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Lancaster County PA Bailey's /BAYLY
Posted by: Cheryl (ID *****3614) Date: December 30, 2009 at 16:49:58
  of 17150

“There is no doubt as to the origin of the fame given to the pioneer town- ship division; very many of the Ulsterites who settled in Lancaster County were from County Donegal, in Ireland. The influence of the Scotch-Irish is also seen in the naming of Derry, after Londonderry. Derry was one of the township divisions decided upon when Lancaster County was organized, but when Dauphin County was organized Derry Township could no longer be claimed by Lancaster. Rapho can also be traced without reasonable doubt, for the town of Rapho is the ecclesiastical centre of County Donegal. ‘The Roman Catholic bishop of Raphoe is practically Bishop of Donegal; and the Episcopal Bishop of Raphoe has jurisdiction in Derry.’ The derivative of Mount Joy, however, is not so easily determined. Dr. Dubbs suggested, though not seriously, a French origin, 'Mont-Joie' being an ancient battle-cry of the Franks. There is not much evidence to support such a suggestion, even though the first white settlers in the Donegals were the French-Canadian Indian traders. Mount Joy may safely be associated with dramatic incidents of British history; either the breaking of the boom by the vessel 'Mountjoy' and the consequent raising of the siege of Londonderry; or the breaking of the power of the Catholics in the North of Ireland by Lord Mountjoy in Queen Elizabeth's last years, making possible King James the First's plan to colonize Ulster with Protestants from Scotland and England. Conoy Township, on the other hand, though seemingly an Irish name, is said to have been derived 'from a tribe of Indians that formerly inhabited the region.'"

"Early Settlers in the Donegal Region -The Indian traders were in the Donegal country many years before the first of the regular settlers came; some were in the region in the seventeenth century. The first permanent settlers in what may be termed the Donegal region located along the Chiques creek, beginning in 1716, and spreading eventually over most of the five town- ships now represented in the original Donegal. The list is not complete, but it at least establishes the time of settlement of some of the principal Scotch-Irish families of the ‘Upper End’ of the county. Robert Middleton is shown as settling in 1716; John and George Stewart in 1717; Peter Allen, Robert and William Buchanan, William Bryan, Thomas Bayly (Bailey), Henry Bealey (Bayley...Bailey).............”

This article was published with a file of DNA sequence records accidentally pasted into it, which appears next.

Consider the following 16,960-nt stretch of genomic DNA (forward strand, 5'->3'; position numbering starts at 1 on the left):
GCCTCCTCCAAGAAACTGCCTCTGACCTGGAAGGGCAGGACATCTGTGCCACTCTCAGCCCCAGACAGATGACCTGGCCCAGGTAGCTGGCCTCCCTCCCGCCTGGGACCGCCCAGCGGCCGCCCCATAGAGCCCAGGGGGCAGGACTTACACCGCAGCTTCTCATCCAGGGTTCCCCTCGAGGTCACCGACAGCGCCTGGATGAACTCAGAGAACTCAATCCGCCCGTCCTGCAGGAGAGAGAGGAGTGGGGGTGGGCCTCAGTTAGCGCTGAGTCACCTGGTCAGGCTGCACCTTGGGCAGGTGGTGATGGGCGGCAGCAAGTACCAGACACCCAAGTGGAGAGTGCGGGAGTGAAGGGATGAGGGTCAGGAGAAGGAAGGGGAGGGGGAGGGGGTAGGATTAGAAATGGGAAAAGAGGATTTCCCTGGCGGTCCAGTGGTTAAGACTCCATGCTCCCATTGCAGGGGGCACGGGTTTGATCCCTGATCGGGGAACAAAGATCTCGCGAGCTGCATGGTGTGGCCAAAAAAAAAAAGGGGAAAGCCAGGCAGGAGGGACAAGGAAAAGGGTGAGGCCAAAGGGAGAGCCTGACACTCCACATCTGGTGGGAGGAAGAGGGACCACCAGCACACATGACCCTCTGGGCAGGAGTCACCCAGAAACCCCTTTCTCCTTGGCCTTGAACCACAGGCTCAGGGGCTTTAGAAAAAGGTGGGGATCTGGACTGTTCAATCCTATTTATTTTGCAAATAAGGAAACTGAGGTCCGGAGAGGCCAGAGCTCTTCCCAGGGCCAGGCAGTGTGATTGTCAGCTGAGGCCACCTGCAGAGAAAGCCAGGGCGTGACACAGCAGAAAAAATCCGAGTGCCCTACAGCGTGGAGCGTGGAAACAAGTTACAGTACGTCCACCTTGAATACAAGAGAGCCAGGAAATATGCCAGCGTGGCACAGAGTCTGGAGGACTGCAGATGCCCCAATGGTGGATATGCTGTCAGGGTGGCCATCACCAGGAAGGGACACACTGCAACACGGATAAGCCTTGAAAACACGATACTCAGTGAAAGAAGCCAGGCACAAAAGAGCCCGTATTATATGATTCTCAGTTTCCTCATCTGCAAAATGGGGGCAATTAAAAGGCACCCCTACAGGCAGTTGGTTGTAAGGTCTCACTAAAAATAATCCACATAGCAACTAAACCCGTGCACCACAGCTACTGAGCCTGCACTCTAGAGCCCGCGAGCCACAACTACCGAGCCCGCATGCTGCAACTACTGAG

“The Bayly family, the head of which was Thomas Bayly, settled about a mile west from Mount Joy borough, on the turnpike. He died in 1734. His son John has been already mentioned herein. His son James bought the farm later owned by the Cassel family, in 1761-62. David Cassel was the founder of the village of Sporting Hill, on the road from Manheim to Mount Joy. John Bayly was a wagon master during the Revolution, and much concerned at the attitude of the 'Dutch' in his vicinity. He was justice of the peace, and once reported to 'His Excellency Thomas Warton, Commander and Chief in and over the State of Pennsylvania,' that 'the opposition given to the laws by the Dutch at length hath Broken out into open Rebellion, they had threatened' so much and bound themselves to each other, that any Constable that would levy on their Goods, for the fines imposed by the Militia law, they would Rebel against them." "The outcome was that resistance to the officers of the law brought a volley from the latter, and so much other trouble that justice Bayly reported that the Donegal militia, though under marching orders, were held 'till we suppress this Rebellion.' He wrote: 'These three that are Shott are of these Conscientious People menoneasts who pretend non resistance and persive Obedience, and there is about 15 or 20 more of the same sact in the publick Cabal.' John Bayly died in 1793 or 1794. Part of the Bayly estate was sold to Thomas Anderson in 1763, but it later was acquired at sheriff's sale by James Bayly."

Scot-Irish Excerpted from a History of Lancaster County by H.M.J. Klein, Ph.d., 1926
THE SCOTCH-IRISH OF NORTHERN LANCASTER COUNTY: The Original Township of Donegal, and of Its Subdivisions--East Donegal, West Donegal, Conoy, Mount Joy and Rapho.

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